Teenager body image eating disorder

As parents, supporting teenage self-confidence and well-being of your teen can be both fulfilling and tough. During their teenage years, they experience quick changes in both body and emotions, which can relate to how they eat and view their bodies. Finding the right mix between promoting healthy eating and helping them feel good about their bodies can be tricky.

How to Help Your Teen Eat Well & Feel Better

Teenagers’ eating habits can sometimes be puzzling, leaving you as the parent feeling at a loss. It’s not uncommon for teens to resist meals despite your effort to provide healthy, nutritious options. And we understand how frustrating this can also be! With influences from social media and societal pressures setting unrealistic standards, teens can often compare and perceive themselves to other peers, and those they see online, which can have an effect on their eating habits.

Recognise The Warning Signs

It’s crucial for parents to remain vigilant for signs that might indicate a struggle with eating or body image, so you can act quickly when you see these signs. After all, you want to you’re your teen as much as possible through this challenging time. Changes in behaviour, daily routines, or bodily functions could signal underlying issues:

  • Behavioural changes like irritability, anxiety, or loss of motivation.
  • Disrupted daily routines such as sleepiness or difficulty concentrating.
  • Physical symptoms like fatigue, dizziness, or abdominal discomfort.

If you see any of these signs, this is the time to take action and help your teen navigate through it. It’s also the time to open up the lines of communication.

4 Supportive Strategies for Healthy Eating

Empowering your teen to adopt mindful eating practices firstly requires understanding and support from parents. Here are four effective strategies to encourage healthier eating habits:

  1. Compassionate Approach: Approach meal times with empathy and avoid taking their food choices personally. Recognise that their priorities might differ from your own and be understanding of their needs.
  2. Education on Nutrition: Engage in conversations about how food fuels both the body and mind. Educate them on the impact that nutrition has on their behaviour and daily routines, emphasising the importance of a balanced diet. Giving them a ‘why’ and a reason is important, rather then just telling them that they need to eat well. Explaining the impact it has on their brain, which affects their mood, behaviours and sleep, will help them to see the reasoning behind ‘why’ nutrition is so important.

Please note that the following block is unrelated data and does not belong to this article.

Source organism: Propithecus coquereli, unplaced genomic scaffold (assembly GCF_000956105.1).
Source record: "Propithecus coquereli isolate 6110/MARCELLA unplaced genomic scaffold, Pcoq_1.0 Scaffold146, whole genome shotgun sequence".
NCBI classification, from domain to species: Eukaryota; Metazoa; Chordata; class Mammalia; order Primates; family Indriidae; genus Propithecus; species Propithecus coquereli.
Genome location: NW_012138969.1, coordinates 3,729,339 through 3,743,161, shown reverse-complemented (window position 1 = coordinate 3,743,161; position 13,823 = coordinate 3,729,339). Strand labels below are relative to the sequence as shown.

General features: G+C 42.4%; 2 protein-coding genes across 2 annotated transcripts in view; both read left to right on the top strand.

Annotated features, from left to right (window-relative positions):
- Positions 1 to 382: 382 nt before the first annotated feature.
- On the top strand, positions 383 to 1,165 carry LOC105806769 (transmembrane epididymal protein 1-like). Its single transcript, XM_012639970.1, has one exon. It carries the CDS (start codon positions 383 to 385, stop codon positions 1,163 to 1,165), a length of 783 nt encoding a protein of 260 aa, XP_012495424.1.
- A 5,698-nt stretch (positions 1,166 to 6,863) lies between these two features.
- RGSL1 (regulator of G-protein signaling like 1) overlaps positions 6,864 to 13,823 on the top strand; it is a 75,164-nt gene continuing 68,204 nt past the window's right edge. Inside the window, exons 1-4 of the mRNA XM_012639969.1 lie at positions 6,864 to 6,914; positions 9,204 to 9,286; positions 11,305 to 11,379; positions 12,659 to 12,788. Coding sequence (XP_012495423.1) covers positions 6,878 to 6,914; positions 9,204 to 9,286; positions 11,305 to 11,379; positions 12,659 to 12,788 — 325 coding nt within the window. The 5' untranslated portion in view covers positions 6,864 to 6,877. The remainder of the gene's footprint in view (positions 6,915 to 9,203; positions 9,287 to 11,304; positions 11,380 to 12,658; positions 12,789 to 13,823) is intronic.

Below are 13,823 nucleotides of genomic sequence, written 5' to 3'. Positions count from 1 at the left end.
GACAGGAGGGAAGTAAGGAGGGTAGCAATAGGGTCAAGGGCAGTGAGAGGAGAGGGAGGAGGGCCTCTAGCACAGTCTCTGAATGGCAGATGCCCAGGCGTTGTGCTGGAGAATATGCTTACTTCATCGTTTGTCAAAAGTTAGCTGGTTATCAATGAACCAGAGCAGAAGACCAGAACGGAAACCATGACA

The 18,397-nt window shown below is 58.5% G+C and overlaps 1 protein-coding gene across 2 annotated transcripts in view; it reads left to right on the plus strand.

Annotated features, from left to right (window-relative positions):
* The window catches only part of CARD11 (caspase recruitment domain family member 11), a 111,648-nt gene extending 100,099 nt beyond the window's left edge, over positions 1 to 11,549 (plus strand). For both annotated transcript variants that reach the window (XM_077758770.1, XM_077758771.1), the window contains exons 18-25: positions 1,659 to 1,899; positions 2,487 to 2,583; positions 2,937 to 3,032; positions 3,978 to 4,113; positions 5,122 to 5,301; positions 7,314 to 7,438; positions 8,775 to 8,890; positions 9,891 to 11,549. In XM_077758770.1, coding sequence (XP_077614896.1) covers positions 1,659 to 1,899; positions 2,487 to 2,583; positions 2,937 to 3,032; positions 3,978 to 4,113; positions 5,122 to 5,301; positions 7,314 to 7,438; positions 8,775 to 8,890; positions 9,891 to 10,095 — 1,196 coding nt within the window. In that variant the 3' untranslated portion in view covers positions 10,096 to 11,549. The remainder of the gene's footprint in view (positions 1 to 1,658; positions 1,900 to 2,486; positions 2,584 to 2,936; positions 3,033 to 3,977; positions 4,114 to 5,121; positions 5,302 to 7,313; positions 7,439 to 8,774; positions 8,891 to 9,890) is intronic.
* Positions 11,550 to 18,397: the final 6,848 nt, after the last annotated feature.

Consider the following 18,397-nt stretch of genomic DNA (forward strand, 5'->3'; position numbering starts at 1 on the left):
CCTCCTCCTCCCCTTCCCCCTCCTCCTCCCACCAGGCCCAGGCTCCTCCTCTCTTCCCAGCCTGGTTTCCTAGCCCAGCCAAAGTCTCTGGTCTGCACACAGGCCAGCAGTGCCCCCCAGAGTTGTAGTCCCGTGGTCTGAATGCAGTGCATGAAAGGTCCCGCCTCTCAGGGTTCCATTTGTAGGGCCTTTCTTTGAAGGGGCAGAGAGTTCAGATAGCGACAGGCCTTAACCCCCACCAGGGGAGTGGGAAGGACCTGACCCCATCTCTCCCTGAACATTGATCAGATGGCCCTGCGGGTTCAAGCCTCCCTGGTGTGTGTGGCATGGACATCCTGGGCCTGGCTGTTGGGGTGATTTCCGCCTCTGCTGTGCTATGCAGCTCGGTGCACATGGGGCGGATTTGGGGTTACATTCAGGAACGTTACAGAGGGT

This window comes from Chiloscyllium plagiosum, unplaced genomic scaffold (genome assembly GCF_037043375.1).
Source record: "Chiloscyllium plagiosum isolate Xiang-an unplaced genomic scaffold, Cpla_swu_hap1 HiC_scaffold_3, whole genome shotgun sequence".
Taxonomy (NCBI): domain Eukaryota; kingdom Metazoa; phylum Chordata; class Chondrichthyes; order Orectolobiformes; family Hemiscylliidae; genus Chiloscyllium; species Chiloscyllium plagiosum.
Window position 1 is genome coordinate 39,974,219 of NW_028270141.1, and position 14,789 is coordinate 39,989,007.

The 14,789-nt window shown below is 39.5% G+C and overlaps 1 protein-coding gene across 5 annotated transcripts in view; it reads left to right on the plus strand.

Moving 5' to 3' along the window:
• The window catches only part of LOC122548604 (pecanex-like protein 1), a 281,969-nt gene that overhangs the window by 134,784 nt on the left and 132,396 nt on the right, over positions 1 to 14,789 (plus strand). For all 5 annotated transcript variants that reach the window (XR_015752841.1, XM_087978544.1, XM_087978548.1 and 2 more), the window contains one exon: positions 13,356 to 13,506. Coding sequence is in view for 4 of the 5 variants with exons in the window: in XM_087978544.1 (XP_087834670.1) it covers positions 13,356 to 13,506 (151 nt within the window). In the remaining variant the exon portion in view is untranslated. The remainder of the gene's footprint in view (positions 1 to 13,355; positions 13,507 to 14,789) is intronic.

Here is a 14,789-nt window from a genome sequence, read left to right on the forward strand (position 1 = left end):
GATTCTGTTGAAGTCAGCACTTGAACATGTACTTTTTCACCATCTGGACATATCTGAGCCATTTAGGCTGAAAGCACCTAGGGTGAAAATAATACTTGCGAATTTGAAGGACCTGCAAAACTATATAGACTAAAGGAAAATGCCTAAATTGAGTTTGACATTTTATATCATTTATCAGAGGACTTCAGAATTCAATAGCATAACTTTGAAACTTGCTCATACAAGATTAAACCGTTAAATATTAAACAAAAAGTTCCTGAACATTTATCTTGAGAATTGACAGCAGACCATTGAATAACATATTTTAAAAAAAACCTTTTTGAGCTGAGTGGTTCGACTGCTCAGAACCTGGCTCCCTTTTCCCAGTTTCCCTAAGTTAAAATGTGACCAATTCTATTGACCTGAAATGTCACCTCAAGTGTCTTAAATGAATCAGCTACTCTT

3. Small Steps Towards Change: Start with achievable goals, such as starting the day with some breakfast (if they don’t normally eat breakfast). Even if it’s just some fruit. Start small, and gradually encourage increased food intake based on their readiness. Be patient with them through this process.
  4. Celebrate Small Victories: Acknowledge and celebrate every positive step they take towards healthier eating habits. Giving them some recognition will motivate them, and show then that you’re on their side. Offer support without pressure, allowing them to progress at their own pace.

If you notice persistent signs of distress, significant changes in eating behaviours, or if your teen expresses feelings of anxiety or inadequacy regarding their body, consider seeking guidance from a psychologist or a mental health professional. This is where you can access specialised support tailored to your teenager’s specific needs, where we introduce valuable tools to navigate these challenges as a family. After all, one family member feeling this way can have a roll on effect to your entire house hold.

Supporting your teens with their eating habits and how they feel about their bodies takes time, empathy, and talking openly. When parents create a supportive atmosphere and encourage thoughtful eating, you assist in building a good connection with food. Keep in mind, getting healthier happens bit by bit, and every step forward is a big win.

Written by Lana Jaff – Provisional Psychologist – www.creatingchange.net.au